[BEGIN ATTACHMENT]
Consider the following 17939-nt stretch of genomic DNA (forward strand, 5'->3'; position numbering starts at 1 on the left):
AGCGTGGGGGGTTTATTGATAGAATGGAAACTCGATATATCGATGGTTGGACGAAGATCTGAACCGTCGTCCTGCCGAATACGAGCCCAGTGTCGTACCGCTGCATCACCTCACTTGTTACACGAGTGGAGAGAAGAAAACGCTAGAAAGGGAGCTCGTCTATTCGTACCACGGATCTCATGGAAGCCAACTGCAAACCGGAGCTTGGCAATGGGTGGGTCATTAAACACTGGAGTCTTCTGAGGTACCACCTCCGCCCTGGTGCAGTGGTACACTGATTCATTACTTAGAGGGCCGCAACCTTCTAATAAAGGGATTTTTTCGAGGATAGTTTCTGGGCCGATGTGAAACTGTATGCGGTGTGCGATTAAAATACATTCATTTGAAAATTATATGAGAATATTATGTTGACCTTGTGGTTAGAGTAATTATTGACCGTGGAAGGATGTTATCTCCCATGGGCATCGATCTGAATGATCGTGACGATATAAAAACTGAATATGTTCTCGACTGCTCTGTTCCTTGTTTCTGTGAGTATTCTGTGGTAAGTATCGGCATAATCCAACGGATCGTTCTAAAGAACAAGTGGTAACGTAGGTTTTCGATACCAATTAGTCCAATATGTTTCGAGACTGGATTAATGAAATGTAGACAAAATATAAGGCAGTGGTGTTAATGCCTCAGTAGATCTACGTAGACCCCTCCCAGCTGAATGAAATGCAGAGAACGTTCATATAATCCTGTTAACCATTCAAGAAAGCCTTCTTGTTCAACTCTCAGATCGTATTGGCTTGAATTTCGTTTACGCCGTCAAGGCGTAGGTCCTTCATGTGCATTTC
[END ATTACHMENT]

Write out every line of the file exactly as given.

Consider the following 17939-nt stretch of genomic DNA (forward strand, 5'->3'; position numbering starts at 1 on the left):
AGCGTGGGGGGTTTATTGATAGAATGGAAACTCGATATATCGATGGTTGGACGAAGATCTGAACCGTCGTCCTGCCGAATACGAGCCCAGTGTCGTACCGCTGCATCACCTCACTTGTTACACGAGTGGAGAGAAGAAAACGCTAGAAAGGGAGCTCGTCTATTCGTACCACGGATCTCATGGAAGCCAACTGCAAACCGGAGCTTGGCAATGGGTGGGTCATTAAACACTGGAGTCTTCTGAGGTACCACCTCCGCCCTGGTGCAGTGGTACACTGATTCATTACTTAGAGGGCCGCAACCTTCTAATAAAGGGATTTTTTCGAGGATAGTTTCTGGGCCGATGTGAAACTGTATGCGGTGTGCGATTAAAATACATTCATTTGAAAATTATATGAGAATATTATGTTGACCTTGTGGTTAGAGTAATTATTGACCGTGGAAGGATGTTATCTCCCATGGGCATCGATCTGAATGATCGTGACGATATAAAAACTGAATATGTTCTCGACTGCTCTGTTCCTTGTTTCTGTGAGTATTCTGTGGTAAGTATCGGCATAATCCAACGGATCGTTCTAAAGAACAAGTGGTAACGTAGGTTTTCGATACCAATTAGTCCAATATGTTTCGAGACTGGATTAATGAAATGTAGACAAAATATAAGGCAGTGGTGTTAATGCCTCAGTAGATCTACGTAGACCCCTCCCAGCTGAATGAAATGCAGAGAACGTTCATATAATCCTGTTAACCATTCAAGAAAGCCTTCTTGTTCAACTCTCAGATCGTATTGGCTTGAATTTCGTTTACGCCGTCAAGGCGTAGGTCCTTCATGTGCATTTC